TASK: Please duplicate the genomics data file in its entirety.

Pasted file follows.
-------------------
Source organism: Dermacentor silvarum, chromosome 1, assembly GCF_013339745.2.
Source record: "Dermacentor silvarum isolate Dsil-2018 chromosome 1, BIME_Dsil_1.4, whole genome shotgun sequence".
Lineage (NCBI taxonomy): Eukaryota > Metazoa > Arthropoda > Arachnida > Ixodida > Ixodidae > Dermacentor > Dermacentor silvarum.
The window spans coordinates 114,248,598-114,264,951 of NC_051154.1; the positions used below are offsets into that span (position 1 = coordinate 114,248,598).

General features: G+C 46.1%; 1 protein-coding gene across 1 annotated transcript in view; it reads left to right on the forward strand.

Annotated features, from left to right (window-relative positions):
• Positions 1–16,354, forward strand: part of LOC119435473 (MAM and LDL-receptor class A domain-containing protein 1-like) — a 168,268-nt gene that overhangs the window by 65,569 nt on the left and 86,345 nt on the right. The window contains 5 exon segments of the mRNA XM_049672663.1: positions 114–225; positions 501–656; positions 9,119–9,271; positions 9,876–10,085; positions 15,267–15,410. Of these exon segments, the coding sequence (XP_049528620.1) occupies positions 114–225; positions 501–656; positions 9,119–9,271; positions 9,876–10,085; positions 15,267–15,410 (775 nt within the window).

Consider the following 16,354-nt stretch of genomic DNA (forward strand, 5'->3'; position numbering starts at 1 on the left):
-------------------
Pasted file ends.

Source organism: Dermacentor silvarum, chromosome 1, assembly GCF_013339745.2.
Source record: "Dermacentor silvarum isolate Dsil-2018 chromosome 1, BIME_Dsil_1.4, whole genome shotgun sequence".
Lineage (NCBI taxonomy): Eukaryota > Metazoa > Arthropoda > Arachnida > Ixodida > Ixodidae > Dermacentor > Dermacentor silvarum.
The window spans coordinates 114,248,598-114,264,951 of NC_051154.1; the positions used below are offsets into that span (position 1 = coordinate 114,248,598).

General features: G+C 46.1%; 1 protein-coding gene across 1 annotated transcript in view; it reads left to right on the forward strand.

Annotated features, from left to right (window-relative positions):
• Positions 1–16,354, forward strand: part of LOC119435473 (MAM and LDL-receptor class A domain-containing protein 1-like) — a 168,268-nt gene that overhangs the window by 65,569 nt on the left and 86,345 nt on the right. The window contains 5 exon segments of the mRNA XM_049672663.1: positions 114–225; positions 501–656; positions 9,119–9,271; positions 9,876–10,085; positions 15,267–15,410. Of these exon segments, the coding sequence (XP_049528620.1) occupies positions 114–225; positions 501–656; positions 9,119–9,271; positions 9,876–10,085; positions 15,267–15,410 (775 nt within the window).

Consider the following 16,354-nt stretch of genomic DNA (forward strand, 5'->3'; position numbering starts at 1 on the left):